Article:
Talking Law in Times of Reform: Paradoxes of Legal Entitlement in Cameroon
- Research for this article took place within the framework of a British Economic and Social Research Council–funded project, in which I collaborated with Philip Burnham, Saïdou Bobboy, and Martial Massike, to whom I am deeply indebted. Lotta Björklund-Larsen, Alicia Campos, Timothy Earle, Heather Field, Peter Geschiere, Jane Guyer, Karen Hansen, and Barrie Sharpe offered invaluable feedback on the research from which this text draws. Special thanks are due to Philip Burnham and Robert Launay for their close, generous, and perceptive reading of my work, and to Mohamadou Abbo Fodué for his patient, indefatigable support. Different versions of this article were presented at University College London's West African Seminar, at the 2009 Law & Society Association Annual Meeting, and at Emory University's African Studies Seminar. I am grateful to participants in these forums for their comments and suggestions. I also thank the three anonymous reviewers for their critical insights. Please address correspondence to José-María Muñoz, Department of Anthropology, Emory University, Mailstop 1460-001-1AA, Atlanta, GA, 30322; e-mail: firstname.lastname@example.org.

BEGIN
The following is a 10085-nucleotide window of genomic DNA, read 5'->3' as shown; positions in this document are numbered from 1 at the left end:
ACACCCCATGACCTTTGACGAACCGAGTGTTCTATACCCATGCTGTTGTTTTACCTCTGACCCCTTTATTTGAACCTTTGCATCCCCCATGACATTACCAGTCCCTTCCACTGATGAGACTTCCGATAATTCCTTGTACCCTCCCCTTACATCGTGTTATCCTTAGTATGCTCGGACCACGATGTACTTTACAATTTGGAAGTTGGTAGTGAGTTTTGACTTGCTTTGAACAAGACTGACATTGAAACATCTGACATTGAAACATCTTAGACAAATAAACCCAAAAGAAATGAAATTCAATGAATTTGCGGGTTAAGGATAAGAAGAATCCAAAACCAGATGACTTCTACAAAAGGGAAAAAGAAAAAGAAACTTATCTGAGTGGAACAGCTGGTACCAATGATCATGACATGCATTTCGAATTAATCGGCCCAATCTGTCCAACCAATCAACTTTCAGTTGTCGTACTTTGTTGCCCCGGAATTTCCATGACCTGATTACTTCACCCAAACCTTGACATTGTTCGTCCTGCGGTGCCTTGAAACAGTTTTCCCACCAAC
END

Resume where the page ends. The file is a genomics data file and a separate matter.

Based on ethnographic fieldwork carried out between 2003 and 2005, this article examines how legality is constructed in present-day Adamaoua Province, Cameroon. Focusing on an instance of a process locally referred to as la concertation, I analyze how state officials and cattle traders gather to discuss the practical fate of law. As a heightened moment of suspended enforcement, la concertation is productive for both officials, who work out the limits of their respective spheres of authority and imagine a trade based on business norms and practices that severely limit the scope of regulatory action, and traders, who manage to stave off the increased scrutiny that income tax law presupposes, while asserting their concern for the integrity and consistency of the law.